[Table 1] summarizes the pre-, intra-, and post-operative data for all patients. Preoperatively, the M group included significantly more patients with hyperlipidemia and previous laparotomy compared with the C group, but there were no differences in other preoperative or in intra- or post-operative parameters. During hospitalization for open repair, four and two patients in the C and M groups, respectively, required additional interventions for vascular disease. Two patients in the C group underwent femorofemoral artery bypass or common iliac to femoral artery bypass because of external iliac artery dissection or occlusion by injury, one patient underwent thrombectomy for limb ischemia because of intraoperative thromboembolization, and one patient underwent percutaneous transluminal angioplasty for external iliac artery stenosis postoperatively. Two patients in the M group underwent femorofemoral artery bypass because of external iliac artery stenosis or occlusion by injury intra- or postoperatively. There were no hospital deaths in either group. Postoperative complications occurred in 13 (30%) and 11 (26%) patients in the C and M groups, respectively, with no significant difference between the groups. One patient in each group had ischemic colitis with diarrhea and bloody stools, treated conservatively although there was no IIA occlusion by CT angiography and the cause remained unclear. No patients in either group had buttock claudication. After discharge, one patient in each group required femorofemoral artery bypass for vascular leg occlusion as a result of injury to the external iliac artery or peripheral anastomosis site. We underwent follow-up CT angiography in 25 and 24 patients in the C group, and 24 and 23 in the M group, at 1 and 2 years after open repair, respectively. Follow-up CT angiography showed no occlusion of the bypass graft between the groups. Kaplan–Meier curve shows the graft patency rate of IIA between the two groups [Figure 3].
Table 1: Pre-, intra-, and post-operative parameters in all patients

Click here to view
Figure 3: Free from the occlusion of reconstructed internal iliac artery between M and C groups

Click here to view


Comparison between CU and MU groups

[Table 2] summarizes the pre-, intra-, and post-operative data for patients who underwent unilateral IIA reconstruction. There were significant differences in sex and previous laparotomy between the two groups, but no differences in intraoperative parameters between the groups. During hospitalization for open repair, three patients in the CU group required additional interventions for vascular disease, compared with none in the MU group though the difference was not significant. Two patients in the CU group underwent femorofemoral artery bypass or common iliac to femoral artery bypass because of external iliac artery dissection or occlusion by injury, and one patient underwent thrombectomy for limb ischemia because of intraoperative thromboembolization. Postoperative complications occurred in ten (25%) and six (26%) patients in the CU and MU groups, respectively, with no significant difference between them. In terms of postoperative data, hospital stay was significantly longer in the MU compared with the CU group because MU group had a patient who developed severe complications consisted of tracheotomy by pneumonia and shower embolization, which required the long hospital stay. After discharge, one patient in each group required femorofemoral artery bypass for vascular leg occlusion as a result of injury to the external iliac artery or anastomosis site. Follow-up CT angiography after open repair showed no occlusion of the bypass graft to the IIA in 23 patients in the CU group and 14 in the MU group. Preoperative and perioperative data after propensity score matching are summarized in [Table 2]. In propensity score matching analysis among patients according to preoperative variables, 22 patients were extracted each group. Operation time and hospital stay were similar in both groups. Postoperative complications occurred in nine (41%) and five (23%) patients in the CU and MU groups, respectively. Postoperative complications occurred in nine (41%) and five (23%) patients in the CU and MU groups, respectively, with no significant difference between them. After discharge, one patient in MU group required femorofemoral artery bypass for vascular leg occlusion as a result of injury to the external iliac artery. Follow-up CT angiography after open repair showed no occlusion of the bypass graft to the IIA in 12 patients in the CU group and 11 in the MU group.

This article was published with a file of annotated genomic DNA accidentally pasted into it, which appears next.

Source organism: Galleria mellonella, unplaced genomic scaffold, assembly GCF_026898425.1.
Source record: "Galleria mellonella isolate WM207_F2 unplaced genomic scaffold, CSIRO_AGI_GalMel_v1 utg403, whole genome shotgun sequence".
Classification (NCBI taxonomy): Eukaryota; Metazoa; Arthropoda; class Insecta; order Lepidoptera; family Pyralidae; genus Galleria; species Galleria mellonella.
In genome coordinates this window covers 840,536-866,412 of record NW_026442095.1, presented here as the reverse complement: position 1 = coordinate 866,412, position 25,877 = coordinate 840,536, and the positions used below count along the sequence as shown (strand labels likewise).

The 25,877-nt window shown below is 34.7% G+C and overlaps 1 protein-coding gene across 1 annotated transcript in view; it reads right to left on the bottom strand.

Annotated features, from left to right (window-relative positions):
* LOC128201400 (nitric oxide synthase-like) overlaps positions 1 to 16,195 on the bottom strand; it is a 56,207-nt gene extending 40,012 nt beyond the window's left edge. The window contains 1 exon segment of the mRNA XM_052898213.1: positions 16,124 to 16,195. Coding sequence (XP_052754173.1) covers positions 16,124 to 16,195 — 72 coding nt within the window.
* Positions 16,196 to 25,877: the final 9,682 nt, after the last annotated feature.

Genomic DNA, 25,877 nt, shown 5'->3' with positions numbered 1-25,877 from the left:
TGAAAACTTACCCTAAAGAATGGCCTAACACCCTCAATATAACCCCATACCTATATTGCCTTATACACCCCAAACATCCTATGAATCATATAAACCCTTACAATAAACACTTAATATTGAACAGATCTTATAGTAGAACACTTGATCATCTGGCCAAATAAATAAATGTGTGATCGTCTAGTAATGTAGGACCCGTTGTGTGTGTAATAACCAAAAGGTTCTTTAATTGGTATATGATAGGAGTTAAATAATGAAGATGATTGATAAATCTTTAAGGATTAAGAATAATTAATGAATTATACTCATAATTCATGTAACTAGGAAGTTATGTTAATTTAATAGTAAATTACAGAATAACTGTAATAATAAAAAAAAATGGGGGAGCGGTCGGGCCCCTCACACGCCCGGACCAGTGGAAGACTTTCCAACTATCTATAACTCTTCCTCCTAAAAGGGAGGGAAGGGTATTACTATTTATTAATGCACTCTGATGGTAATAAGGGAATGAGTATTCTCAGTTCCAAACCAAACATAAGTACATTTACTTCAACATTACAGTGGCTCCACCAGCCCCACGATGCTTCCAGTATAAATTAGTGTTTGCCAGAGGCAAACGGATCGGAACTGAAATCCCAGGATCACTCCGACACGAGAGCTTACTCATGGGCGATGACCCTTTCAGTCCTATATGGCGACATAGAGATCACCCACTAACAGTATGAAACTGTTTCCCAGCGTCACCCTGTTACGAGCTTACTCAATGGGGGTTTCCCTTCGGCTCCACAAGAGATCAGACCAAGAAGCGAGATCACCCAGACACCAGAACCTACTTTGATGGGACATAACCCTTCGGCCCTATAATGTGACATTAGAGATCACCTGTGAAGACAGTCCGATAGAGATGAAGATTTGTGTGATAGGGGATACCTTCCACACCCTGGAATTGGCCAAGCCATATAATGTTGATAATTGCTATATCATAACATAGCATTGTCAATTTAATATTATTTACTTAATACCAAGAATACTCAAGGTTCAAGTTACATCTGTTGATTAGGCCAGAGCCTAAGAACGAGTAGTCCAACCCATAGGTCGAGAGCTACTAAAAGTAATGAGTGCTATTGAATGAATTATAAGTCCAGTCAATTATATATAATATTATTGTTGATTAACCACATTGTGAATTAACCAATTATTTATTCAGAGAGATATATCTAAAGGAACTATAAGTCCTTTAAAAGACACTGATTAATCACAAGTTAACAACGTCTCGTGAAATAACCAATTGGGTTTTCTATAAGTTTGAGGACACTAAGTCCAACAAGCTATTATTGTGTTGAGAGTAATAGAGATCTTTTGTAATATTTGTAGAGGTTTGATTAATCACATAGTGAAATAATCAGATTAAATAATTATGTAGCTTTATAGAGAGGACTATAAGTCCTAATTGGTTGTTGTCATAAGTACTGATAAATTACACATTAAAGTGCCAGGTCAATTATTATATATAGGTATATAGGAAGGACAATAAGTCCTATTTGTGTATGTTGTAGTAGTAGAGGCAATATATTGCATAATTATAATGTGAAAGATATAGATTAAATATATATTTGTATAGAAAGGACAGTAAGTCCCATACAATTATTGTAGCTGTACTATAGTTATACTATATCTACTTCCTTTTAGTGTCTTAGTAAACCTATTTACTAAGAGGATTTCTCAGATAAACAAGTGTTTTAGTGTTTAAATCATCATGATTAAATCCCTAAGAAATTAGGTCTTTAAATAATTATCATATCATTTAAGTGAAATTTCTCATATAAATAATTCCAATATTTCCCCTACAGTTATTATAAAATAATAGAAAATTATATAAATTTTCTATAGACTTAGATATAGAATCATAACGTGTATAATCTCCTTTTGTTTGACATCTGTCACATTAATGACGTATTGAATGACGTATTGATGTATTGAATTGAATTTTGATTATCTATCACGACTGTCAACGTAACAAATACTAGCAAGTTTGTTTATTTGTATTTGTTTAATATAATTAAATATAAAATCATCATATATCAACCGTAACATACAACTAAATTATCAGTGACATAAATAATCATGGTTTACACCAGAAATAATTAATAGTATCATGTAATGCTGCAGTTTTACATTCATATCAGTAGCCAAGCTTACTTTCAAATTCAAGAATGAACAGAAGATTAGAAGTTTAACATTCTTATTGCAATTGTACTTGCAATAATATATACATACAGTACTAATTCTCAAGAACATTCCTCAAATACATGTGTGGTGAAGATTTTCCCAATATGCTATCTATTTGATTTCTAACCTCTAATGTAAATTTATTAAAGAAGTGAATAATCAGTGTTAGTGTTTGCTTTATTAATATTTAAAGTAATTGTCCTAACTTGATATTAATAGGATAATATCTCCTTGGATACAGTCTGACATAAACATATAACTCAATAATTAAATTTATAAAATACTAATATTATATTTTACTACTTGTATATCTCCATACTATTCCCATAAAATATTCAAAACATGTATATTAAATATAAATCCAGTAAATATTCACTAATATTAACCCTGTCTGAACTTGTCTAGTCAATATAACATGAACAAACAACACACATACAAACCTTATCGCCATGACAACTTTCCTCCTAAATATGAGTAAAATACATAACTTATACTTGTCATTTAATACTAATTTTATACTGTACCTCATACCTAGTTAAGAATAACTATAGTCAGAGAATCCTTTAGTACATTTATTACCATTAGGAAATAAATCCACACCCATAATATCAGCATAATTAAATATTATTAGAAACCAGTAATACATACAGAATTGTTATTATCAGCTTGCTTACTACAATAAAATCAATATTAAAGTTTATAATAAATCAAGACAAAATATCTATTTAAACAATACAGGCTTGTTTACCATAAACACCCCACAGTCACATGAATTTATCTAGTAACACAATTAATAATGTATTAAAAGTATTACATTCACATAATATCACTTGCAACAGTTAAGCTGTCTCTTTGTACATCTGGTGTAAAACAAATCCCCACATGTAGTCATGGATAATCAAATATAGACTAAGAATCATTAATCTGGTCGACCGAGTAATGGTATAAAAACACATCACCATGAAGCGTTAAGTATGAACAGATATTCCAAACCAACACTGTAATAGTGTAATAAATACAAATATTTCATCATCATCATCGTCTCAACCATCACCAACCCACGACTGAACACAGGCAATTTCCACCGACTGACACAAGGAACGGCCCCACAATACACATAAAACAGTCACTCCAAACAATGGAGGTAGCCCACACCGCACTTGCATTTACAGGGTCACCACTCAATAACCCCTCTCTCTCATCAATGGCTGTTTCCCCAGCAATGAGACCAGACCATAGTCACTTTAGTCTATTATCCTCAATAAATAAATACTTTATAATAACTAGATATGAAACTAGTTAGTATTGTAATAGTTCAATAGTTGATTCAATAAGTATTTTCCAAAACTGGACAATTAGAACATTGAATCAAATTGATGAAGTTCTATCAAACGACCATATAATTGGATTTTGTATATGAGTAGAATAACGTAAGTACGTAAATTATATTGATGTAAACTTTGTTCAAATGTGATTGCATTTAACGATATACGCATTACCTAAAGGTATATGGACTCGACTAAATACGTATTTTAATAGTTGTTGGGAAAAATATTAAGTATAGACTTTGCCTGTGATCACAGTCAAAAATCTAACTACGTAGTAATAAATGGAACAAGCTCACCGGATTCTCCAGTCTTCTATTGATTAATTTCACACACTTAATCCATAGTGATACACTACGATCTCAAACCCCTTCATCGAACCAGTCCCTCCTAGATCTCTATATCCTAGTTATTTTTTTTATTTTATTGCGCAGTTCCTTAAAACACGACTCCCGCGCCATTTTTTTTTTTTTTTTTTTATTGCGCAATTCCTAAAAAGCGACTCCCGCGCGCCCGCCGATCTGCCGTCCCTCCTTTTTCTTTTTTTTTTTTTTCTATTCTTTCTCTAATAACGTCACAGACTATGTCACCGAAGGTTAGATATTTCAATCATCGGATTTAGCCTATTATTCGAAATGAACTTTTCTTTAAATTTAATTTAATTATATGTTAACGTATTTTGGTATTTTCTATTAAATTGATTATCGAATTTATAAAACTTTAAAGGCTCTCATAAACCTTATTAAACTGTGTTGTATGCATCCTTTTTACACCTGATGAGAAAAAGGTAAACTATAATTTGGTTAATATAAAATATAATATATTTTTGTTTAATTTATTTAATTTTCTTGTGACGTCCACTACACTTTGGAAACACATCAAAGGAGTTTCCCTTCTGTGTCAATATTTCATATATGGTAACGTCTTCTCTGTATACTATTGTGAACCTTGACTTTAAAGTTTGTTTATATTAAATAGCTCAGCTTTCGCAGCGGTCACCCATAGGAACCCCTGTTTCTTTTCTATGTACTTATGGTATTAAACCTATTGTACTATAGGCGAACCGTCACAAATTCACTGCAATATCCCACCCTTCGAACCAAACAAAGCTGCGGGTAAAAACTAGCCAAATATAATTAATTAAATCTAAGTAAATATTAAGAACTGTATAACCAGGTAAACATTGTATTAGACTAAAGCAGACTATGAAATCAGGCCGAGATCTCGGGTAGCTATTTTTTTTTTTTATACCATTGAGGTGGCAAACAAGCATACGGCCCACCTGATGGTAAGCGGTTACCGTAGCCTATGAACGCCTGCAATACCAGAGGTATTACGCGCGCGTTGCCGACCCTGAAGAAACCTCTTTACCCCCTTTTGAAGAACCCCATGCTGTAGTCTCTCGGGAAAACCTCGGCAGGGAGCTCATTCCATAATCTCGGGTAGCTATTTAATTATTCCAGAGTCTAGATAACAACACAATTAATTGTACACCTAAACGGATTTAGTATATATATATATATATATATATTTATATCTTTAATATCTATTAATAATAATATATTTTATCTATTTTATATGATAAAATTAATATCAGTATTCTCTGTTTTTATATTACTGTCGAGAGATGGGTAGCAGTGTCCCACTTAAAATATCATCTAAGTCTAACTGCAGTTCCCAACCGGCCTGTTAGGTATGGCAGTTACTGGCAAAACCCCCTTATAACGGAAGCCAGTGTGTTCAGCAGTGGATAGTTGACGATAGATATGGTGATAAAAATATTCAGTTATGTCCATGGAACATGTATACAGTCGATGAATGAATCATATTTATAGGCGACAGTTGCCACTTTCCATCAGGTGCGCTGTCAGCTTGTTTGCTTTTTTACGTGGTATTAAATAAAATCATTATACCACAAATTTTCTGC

Table 2: Pre-, intra-, and post-operative parameters in patients who underwent unilateral internal iliac artery reconstruction

Click here to view



  Discussion Top


AAA with iliac arterial lesions is not rare, and approximately 20%–25% of patients with AAA have associated common iliac artery aneurysms.[5],[6] Open repair for AAA with iliac arterial lesions is thus performed in a relatively large number of patients, with expanding opportunities to undergo IIA reconstruction to prevent troublesome complications such as intestinal ischemia, buttock claudication, and spinal cord injury. Composite grafts have been used to reconstruct the IIA in open repair. Multifurcated vascular grafts have also been used recently, with favorable results, and are expected to have more opportunities in AAAs with iliac arterial lesions.[1],[2],[3],[7] However, the relative outcomes of multifurcated and composite grafts for open repair in patients with AAAs with iliac arterial lesions remain unclear. The present retrospective study, therefore, compared the outcomes of multifurcated and composite graft replacement for AAAs with iliac arterial lesions.